SIREN’S CRY ‘Scattered Horizons’

Prepare your ears for some progressive, symphonic power metal from Austria as Siren’s Cry unleash their debut studio opus ‘Scattered Horizons’.

Gary ‘Rockulus’ Clarke

sirens cry

Containing a mere nine tracks, you may begin to raise some concern, but thankfully those nine songs are for the most part busy and engaging. Apart from an intro’ which lasts for one minute and thirty nine seconds and is pleasant enough for setting up the mood; it’s a journey of musical excellence with the remainder of the tracks on offer.

Swirling keyboard flurries like a group of butterflies fluttering on currents of air accompany some mean riffs as ‘S3V3N’ swaggers into earshot. Katie Joannes settles into the gathering momentum of the instrumentation with her melodic vocal lines and the power grows as they combine. Within this one track alone, there are hints of jazz, operatic and hook-laden vocal moments along with a choir-like vocal backing in places. It’s a grower as there’s so much to digest.

With my head and ears spinning, ‘Oratory And Sins’ bursts into life. It’s immediate to all that hear this album that the musicianship is top notch. ‘Oratory And Sin’ provides a hook and a more accessible structure with some fabulous keys from Michael.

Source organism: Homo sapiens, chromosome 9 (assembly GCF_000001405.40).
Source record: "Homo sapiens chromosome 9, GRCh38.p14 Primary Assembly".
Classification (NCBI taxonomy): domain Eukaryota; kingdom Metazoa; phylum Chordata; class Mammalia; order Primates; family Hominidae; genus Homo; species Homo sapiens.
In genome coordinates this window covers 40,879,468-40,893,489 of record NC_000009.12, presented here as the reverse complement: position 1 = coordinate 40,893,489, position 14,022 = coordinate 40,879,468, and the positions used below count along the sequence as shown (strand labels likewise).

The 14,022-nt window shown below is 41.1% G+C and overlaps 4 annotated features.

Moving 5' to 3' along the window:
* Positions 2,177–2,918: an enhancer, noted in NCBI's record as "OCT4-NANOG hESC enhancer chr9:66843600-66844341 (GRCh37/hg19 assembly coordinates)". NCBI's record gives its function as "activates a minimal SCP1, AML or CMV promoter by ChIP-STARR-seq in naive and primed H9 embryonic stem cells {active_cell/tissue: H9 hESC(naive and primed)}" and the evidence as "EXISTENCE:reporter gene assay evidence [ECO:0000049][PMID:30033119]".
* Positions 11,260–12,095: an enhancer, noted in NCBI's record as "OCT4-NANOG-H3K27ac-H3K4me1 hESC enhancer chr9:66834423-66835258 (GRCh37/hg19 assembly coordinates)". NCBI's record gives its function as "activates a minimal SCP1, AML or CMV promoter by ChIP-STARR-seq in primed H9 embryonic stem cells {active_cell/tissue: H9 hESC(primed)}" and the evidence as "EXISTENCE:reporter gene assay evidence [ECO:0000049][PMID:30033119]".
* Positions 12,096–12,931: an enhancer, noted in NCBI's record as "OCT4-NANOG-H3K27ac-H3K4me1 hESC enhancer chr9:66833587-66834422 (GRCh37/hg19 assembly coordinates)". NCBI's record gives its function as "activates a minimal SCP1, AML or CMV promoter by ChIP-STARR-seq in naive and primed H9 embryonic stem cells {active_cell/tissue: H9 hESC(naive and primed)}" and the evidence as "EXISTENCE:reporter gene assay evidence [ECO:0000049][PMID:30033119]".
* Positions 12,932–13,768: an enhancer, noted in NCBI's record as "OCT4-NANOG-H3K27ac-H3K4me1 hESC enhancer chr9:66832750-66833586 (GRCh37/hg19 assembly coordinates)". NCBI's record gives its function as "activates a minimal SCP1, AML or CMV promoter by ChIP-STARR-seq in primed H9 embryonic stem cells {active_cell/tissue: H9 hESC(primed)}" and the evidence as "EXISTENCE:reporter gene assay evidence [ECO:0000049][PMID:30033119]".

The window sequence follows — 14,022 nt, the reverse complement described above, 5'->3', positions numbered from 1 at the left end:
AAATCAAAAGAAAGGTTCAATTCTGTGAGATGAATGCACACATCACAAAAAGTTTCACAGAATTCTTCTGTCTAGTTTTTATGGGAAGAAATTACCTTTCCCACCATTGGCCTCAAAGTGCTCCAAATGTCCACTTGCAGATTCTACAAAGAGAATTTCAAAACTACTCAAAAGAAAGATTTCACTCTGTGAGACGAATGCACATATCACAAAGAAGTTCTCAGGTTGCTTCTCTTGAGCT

With the looming dark atmosphere similar to the Omen movies, a male choir provide some stimulation to the listening experience in this track for a brief moment, but as with the predicating song there are twists and turns throughout.

The progressive nature of this group also means that they use everything and anything they can to reach their desired result. ‘Elegy of R’lyeh’ throws so much at the listening experience including a rough male vocal narrating for a brief moment before it’s gone, then a complex musical arrangement and a blast of blatant jazz interlude in and amongst the maelstrom of audio.

Joannes is still singing when the song fades out and makes me wonder if the original version of this song just continues for another twelve minutes, and someone in their infinite wisdom decided that the song was going to blow some brain cells at that full length version?!

A true highlight then knocks on the door in the shape of ‘Draconian Spectrum’ which sits amongst these tracks comfortably.

Something akin to digestible on the first few listens, and then gets better when you revisit more often.

I’m compelled to just throw my arms in the air and say that this is layered way beyond my comprehension and give up, but there’s something really interesting and addictive about ‘Scattered Horizons’. As a unit, Siren’s Cry retain strong melodies and moments of sheer beauty, but they act as stepping stones to other musical outbursts that all join like a dot-to-dot in such a novel way.

If you enjoy sitting down in your trusty chair, dim the lights and stick on a pair of headphones to listen to an album from start to finish, and you admire virtuosity and fantastic musicianship, this will be a genuine delight.